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Righthaven had a major setback recently, after a judge ordered it to pay more than $34,000 in legal fees. We caught up with Righthaven CEO Steve Gibson to ask about the state of his controversial copyright-enforcement business. Gibson says he has confidence in Righthaven’s ability to win on appeal, and that his company will continue to fight content theft that is “plaguing the creative community.”
Righthaven has filed more than 270 copyright lawsuits, mainly against small websites and blogs, asking for thousands of dollars in damages for copying newspaper articles. But the company’s contracts with newspaper companies have come under fire. Righthaven’s two key clients are MediaNews (it has heavily litigated content from the Denver Post) Stephens Media, owner of the Las Vegas Review-Journal.
paidContent: What’s your reaction to this order to pay attorneys’ fees?
The interesting question is, if you look at the briefing by Righthaven’s attorneys, it’s indicated that if there’s no subject matter jurisdiction-the briefing by Righthaven’s attorneys was very clear. In terms of 9th Circuit law… [Hoehn] is not a prevailing party. What I think will be interesting, is what Righthaven’s attorneys will be looking at in terms of addressing those issues. It seemed the briefing was fairly [short] here. As I understand it, there was no oral argument in this case. While I’m not acting as Righthaven’s legal counsel, those are very reasonable positions that Righthaven has staked out.
You also lost this case on fair use grounds as well-it was actually lost on two different grounds.
No, we didn’t [lose on fair use grounds]. (Gibson explained Righthaven’s argument that once the court decided Righthaven didn’t have standing to sue, it no longer had the power against Righthaven on fair use grounds. After that, any discussion by the court of fair use in the Hoehn case was “academic.”)
There have been multiple fair-use findings against Righthaven now. Do you think these rulings are a rebuke to the Righthaven business model?
There are a lot of cases out there, and you’re taking four cases out of hundreds. The fair use analysis is a case-by-case basis. We have several of the cases up on appeal, and we believe those are legitimate appeals. We’ll see what the 9th Circuit has to say. So the answer is, unqualifiedly, no. Even some of the strongest detractors of Righthaven have publicly stated that in one fair use case in particular, where there was 100% taking, it was not in their view consistent with principles of fair use. So it’s a good discussion that’s happening.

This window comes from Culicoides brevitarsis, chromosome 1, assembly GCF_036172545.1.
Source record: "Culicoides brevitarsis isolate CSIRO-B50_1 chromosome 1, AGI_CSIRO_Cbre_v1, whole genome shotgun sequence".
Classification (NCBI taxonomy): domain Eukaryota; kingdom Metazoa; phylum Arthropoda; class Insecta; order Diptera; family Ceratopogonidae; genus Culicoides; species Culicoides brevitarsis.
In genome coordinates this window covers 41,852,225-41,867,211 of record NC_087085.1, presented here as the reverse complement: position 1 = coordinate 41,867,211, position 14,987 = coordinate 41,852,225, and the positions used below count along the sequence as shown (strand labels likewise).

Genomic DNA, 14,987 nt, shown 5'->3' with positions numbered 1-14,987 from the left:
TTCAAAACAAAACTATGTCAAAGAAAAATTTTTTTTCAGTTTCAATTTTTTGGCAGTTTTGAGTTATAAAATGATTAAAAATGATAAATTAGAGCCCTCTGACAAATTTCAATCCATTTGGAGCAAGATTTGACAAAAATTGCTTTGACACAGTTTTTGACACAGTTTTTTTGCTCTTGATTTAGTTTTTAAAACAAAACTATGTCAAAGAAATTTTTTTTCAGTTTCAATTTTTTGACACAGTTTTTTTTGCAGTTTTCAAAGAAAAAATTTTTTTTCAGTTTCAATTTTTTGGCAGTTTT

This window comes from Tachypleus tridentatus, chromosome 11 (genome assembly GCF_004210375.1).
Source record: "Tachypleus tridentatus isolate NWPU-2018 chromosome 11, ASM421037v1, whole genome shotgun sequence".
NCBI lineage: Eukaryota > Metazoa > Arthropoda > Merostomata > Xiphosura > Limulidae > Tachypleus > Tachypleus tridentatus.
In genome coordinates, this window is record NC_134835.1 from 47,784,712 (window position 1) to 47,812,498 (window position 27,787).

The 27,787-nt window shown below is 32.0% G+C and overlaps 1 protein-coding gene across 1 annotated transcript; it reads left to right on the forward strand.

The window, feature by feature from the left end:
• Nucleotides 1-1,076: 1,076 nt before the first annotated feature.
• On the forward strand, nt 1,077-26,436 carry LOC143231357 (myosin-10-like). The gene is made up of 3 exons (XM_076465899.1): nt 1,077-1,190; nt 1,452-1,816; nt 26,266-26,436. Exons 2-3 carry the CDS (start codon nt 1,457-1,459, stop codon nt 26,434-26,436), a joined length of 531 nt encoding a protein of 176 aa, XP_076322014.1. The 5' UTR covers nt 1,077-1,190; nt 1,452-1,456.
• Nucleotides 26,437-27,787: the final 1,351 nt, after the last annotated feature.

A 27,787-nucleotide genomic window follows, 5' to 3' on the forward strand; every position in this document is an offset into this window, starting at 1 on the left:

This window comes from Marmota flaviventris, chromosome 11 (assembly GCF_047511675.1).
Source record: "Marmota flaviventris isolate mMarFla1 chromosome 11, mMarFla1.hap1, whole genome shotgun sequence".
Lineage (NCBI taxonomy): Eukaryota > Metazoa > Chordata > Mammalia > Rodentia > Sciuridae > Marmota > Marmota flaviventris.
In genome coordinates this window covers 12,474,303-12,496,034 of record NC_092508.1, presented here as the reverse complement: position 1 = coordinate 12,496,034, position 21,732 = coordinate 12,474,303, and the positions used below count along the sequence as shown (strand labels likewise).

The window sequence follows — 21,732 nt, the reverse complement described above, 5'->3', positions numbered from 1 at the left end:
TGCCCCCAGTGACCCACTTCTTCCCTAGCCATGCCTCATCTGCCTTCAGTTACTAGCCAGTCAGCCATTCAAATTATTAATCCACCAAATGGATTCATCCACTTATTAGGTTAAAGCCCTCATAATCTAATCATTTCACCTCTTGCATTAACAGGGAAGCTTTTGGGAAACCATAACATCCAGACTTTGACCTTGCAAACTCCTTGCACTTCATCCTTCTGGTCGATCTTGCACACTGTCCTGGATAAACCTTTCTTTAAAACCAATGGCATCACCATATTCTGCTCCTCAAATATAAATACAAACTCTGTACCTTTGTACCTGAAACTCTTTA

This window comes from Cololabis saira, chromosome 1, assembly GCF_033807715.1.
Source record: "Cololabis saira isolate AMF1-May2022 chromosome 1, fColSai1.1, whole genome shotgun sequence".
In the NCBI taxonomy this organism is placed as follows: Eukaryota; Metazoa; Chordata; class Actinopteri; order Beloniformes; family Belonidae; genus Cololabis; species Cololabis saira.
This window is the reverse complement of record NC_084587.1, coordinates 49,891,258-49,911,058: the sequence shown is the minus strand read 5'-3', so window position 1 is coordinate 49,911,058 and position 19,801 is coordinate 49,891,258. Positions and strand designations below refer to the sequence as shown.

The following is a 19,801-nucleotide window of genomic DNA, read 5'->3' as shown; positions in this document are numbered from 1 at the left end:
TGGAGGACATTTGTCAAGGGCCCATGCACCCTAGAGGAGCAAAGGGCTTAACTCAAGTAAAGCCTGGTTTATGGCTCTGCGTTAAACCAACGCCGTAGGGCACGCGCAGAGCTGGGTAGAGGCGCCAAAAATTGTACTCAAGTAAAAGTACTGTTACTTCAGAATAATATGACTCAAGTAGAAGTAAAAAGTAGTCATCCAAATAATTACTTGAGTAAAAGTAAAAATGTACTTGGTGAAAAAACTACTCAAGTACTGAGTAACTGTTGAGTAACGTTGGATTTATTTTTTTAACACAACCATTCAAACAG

Righthaven hasn’t been filing new cases. How is its business doing?
In order to be responsive, we engaged in amendments [to our contract with Stephens Media] that we felt addressed the technical issues. As that gets vetted before the court, that will give us judicial guidance as to the technical features of these agreements-at an optimum level, what the courts would like to see.
There’s no question, we’ve blazed some trails here. We initially drafted the assignment documentation based on the Silvers case. We understand there are some differences of opinion as to whether that provides us with standing, and we’ve been responsive to the courts.
You’ve been calling some defendants copyright thieves, and suggesting they are members of an “infringement community.” But in this case, Wayne Hoehn’s lawyers filed a motion saying that Righthaven is a “bully” that attacked his free speech rights, and saying it should be ordered to pay his $34,000 in legal costs-and the court agreed.
I don’t think Judge Pro was engaged in that kind of unprofessional name calling. Look, the blogosphere and the infringement community obviously is very, very vocal. That doesn’t make them right. They’re a lot more heavily populated than the people who create content. We have continuously attempted to stay above name calling, to take the issues to the courts on an unemotional basis. We believe that ultimately our case will be successful.
Has it been challenging? Has it been difficult? There’s no question. As to the perception that we’re a bully… I guess you could engage in this kind of name-calling. The real question is, is it right for people to take other people’s content? People don’t know the bases on which we’ve settled a good number of our cases. They don’t know how lenient we’ve been. So, they run with name-calling.
This is a political discussion that could potentially merit Congressional treatment, in terms of making the copyright laws where we want them to be. But in terms of where the laws are [now], Righthaven is addressing a serious copyright issue that is plaguing the creative community.